6. Here's an alpha test version with international keyboard support. It also has a MIDI USB type. Linux only so far. I'll port to Mac and Windows in a couple weeks. Of course, devices you create in Linux should work when plugged into PCs with Windows or Macs, but right now this alpha code only supports building them on Linux. http://www.pjrc.com/teensy/beta/teensyduino To change the keyboard type, look for the file hardware/teensy/cores/teensy/keylayouts.h. Just uncomment the one you want. So far, I've done US-English, US-Intl, German and Canadian French. More will be added soon. Even
  7. I am working on a keyboard layout layer, which will eventually be selected from a Tools > Keyboard Layout menu. I hope to make an alpha test release in about 1 week, which will not have the menu but you can change the layout by editing a file. So far, I've done US-English, US-International and German. None are tested yet. I could REALLY use your help now with one a little question. I need to know which codes are '<' and '#' when the German layout/locale is selected. For example, if you were to do: for (int i=4; i&lt;64; i++) { Keyboard.print(i); Keyboard.set_modifier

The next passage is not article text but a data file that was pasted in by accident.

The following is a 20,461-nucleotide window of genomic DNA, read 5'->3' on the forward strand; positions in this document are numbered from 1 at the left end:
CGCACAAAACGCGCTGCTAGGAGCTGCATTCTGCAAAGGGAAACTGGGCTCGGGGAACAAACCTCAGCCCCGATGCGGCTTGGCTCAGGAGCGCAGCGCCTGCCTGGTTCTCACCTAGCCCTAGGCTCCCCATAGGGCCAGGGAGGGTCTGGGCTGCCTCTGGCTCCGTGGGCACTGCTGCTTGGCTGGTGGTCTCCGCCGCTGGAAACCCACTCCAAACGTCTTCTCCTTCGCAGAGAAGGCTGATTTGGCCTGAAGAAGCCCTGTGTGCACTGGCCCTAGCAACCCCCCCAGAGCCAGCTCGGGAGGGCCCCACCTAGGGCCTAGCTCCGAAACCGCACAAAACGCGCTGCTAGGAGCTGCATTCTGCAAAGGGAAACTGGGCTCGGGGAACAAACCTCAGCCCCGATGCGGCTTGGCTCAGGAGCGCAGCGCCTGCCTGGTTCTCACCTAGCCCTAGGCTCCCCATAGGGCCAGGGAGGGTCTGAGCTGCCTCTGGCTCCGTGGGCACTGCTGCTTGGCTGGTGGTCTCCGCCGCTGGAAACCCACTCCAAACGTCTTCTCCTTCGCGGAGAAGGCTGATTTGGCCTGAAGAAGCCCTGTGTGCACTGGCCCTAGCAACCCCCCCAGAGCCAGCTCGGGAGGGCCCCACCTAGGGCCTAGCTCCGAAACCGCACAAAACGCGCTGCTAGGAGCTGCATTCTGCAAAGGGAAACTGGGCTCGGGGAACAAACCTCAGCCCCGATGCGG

8. I'd like to add a "Keyboard Layout" option in the next version of Teensyduino. It would appear in the Tools menu immediately below the "USB Type" and be enabled if you selected a USB type which includes Keyboard. I've found several pictures that show the various layouts, but nowhere have I been able to find solid specs on the actual key codes (in terms of HID usage tables, not legacy PC stuff) which different keyboard layouts actually send. Does anyone know where I might find these? Or is there somewhere (hopefully cheap) where I can buy various non-US keyboards from within the USA? O